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Medical Students Dare to Enter the Tank

To culminate InFocus 7, the Department of Medical Education designed the School's first #MedEdTank, allowing third-year medical students the opportunity to pitch health care process improvements to leaders of the Mount Sinai Health System—in "Shark Tank" fashion.
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Outside the wind tears

still-green leaves from their branches

pulling them up and off 

like a corn shucker

ripping husk from kernels.

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Reflections on the White Coat

Every year, medical schools nationwide celebrate the incoming class of medical students during the White Coat Ceremony—the official start of their medical careers. Since its inception in the early 90s, the White Coat Ceremony has become a revered tradition that emphasizes the importance of both scientific excellence and compassionate care for patients. 
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Maria, Maria.

On September 20, 2017 Hurricane Maria, a Category 5 storm, struck Puerto Rico, my home. It destroyed the entire island’s infrastructure and left 3.4 million people without electricity, water, and cell phone service—making internal and external communication, nearly impossible. These are facts. I’d like to get personal. I’d like to share how I was affected by this hurricane. 
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Still Waiting for Someone to Pinch Me

The White Coat Ceremony is a rite of passage for beginning medical students that creates a psychological contract for professionalism and empathy in the practice of medicine. Slavena Salve Nissan, MD Candidate 2020, reflects on the ceremony's impact on her first step towards becoming a doctor.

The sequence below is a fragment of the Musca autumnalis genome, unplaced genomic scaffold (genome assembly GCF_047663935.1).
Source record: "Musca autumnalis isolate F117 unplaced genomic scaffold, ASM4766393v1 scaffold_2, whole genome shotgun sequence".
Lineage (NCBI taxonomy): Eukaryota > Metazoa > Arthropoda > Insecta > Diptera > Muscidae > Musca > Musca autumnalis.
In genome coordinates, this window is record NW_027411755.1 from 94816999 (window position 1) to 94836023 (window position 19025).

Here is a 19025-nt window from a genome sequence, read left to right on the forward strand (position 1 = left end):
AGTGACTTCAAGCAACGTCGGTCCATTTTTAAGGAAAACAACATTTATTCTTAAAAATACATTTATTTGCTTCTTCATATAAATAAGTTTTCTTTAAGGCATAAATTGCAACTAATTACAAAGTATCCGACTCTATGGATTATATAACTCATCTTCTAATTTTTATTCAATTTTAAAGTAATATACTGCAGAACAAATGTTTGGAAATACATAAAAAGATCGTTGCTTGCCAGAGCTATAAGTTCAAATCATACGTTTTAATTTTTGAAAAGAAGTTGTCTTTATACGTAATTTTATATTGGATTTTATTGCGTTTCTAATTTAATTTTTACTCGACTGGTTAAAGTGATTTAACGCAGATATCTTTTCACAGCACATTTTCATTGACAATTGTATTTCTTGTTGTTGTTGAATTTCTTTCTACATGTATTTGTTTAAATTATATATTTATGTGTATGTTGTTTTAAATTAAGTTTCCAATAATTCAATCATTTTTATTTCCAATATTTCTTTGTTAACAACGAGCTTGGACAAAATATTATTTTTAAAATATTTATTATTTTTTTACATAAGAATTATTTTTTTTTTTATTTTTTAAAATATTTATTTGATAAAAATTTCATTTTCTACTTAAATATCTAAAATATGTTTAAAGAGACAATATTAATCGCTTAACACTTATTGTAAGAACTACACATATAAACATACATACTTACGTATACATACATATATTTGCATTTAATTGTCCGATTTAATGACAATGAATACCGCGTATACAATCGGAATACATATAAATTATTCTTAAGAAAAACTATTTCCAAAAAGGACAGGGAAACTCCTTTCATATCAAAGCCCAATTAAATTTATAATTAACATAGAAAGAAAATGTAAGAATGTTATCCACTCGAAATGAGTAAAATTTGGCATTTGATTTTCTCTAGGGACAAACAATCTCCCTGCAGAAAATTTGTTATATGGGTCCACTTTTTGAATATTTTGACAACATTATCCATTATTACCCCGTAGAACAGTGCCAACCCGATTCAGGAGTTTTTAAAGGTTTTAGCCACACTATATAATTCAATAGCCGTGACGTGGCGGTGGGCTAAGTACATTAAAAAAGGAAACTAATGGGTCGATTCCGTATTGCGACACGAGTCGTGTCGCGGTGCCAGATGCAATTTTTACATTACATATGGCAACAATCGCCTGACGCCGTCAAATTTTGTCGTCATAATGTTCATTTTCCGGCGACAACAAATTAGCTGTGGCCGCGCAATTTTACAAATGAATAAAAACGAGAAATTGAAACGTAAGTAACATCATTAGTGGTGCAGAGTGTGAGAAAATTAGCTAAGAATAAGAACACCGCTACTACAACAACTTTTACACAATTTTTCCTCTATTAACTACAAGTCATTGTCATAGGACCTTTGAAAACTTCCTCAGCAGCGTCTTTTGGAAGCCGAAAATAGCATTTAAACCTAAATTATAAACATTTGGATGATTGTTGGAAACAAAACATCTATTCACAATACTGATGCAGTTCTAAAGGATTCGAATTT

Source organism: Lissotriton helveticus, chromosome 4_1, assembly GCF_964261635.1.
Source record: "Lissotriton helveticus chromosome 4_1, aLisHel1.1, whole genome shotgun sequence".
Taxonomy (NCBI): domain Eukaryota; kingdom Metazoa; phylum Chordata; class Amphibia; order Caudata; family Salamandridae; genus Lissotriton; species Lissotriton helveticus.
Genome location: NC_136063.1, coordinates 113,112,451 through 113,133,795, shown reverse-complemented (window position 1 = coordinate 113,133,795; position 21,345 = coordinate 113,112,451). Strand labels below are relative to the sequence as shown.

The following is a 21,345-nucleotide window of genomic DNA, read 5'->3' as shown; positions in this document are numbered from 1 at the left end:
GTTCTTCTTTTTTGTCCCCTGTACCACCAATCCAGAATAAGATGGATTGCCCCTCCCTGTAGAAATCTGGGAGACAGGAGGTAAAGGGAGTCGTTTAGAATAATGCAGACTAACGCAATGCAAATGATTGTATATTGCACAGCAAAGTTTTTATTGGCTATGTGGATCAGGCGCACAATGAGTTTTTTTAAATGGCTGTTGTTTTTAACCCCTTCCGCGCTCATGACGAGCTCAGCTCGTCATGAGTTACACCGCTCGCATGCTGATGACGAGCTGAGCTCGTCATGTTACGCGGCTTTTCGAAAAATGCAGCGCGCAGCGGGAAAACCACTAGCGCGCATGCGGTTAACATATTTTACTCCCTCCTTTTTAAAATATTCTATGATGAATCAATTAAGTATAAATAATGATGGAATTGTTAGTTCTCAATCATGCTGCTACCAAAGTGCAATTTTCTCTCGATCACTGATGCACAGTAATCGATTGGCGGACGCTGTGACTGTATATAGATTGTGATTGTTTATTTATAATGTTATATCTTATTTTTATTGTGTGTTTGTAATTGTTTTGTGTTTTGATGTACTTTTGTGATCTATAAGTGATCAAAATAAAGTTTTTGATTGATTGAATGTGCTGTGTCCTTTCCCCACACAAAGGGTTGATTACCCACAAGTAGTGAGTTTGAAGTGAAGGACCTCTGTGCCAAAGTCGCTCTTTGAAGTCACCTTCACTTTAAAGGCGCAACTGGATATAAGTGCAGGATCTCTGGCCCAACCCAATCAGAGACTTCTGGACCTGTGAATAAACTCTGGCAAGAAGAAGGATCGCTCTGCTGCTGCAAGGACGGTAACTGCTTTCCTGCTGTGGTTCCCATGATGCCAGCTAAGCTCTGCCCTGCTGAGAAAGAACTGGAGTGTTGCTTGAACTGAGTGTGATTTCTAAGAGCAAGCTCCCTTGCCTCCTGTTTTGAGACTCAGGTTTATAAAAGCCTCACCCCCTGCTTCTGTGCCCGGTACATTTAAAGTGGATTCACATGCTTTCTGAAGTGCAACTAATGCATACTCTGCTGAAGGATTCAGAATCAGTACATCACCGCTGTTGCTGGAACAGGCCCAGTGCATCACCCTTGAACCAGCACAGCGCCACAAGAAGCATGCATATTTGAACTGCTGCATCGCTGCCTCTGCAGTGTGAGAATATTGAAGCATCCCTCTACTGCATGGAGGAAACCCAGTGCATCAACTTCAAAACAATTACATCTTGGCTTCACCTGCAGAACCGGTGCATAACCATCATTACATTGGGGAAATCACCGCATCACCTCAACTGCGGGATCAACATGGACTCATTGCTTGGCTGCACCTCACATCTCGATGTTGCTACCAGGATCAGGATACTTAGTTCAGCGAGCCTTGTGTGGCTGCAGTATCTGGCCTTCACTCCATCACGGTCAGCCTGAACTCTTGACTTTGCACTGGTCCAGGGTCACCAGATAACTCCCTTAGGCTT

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So How Do We Actually Die?

Every year, students at the Icahn School of Medicine write Op-Ed articles about topics in health care and advocacy to culminate InFocus 4. Caitlyn Braschi's article, "So How Do We Actually Die?" was one of the 10 exemplary articles selected to appear in the 2016 issue of Physicians as Advocates—InFocus 4. We share her story. 
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Looking In

Every year, students at the Icahn School of Medicine write Op-Ed articles about topics in health care and advocacy to culminate InFocus 4. Charlotte Austin's article, “Looking In” was one of the 10 exemplary articles selected to appear in the  Physicians as Advocates—InFocus 4, and focuses on marginalized identities. We share her story. 
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All Roads Lead to Palliative Care—New York to Africa

During my sophomore year of college, I was thinking seriously about applying to medical school, but I was not sure if I would be able to handle working with dying patients. I decided to volunteer at a local hospice over the summer to confront that question as well as my personal fear of death.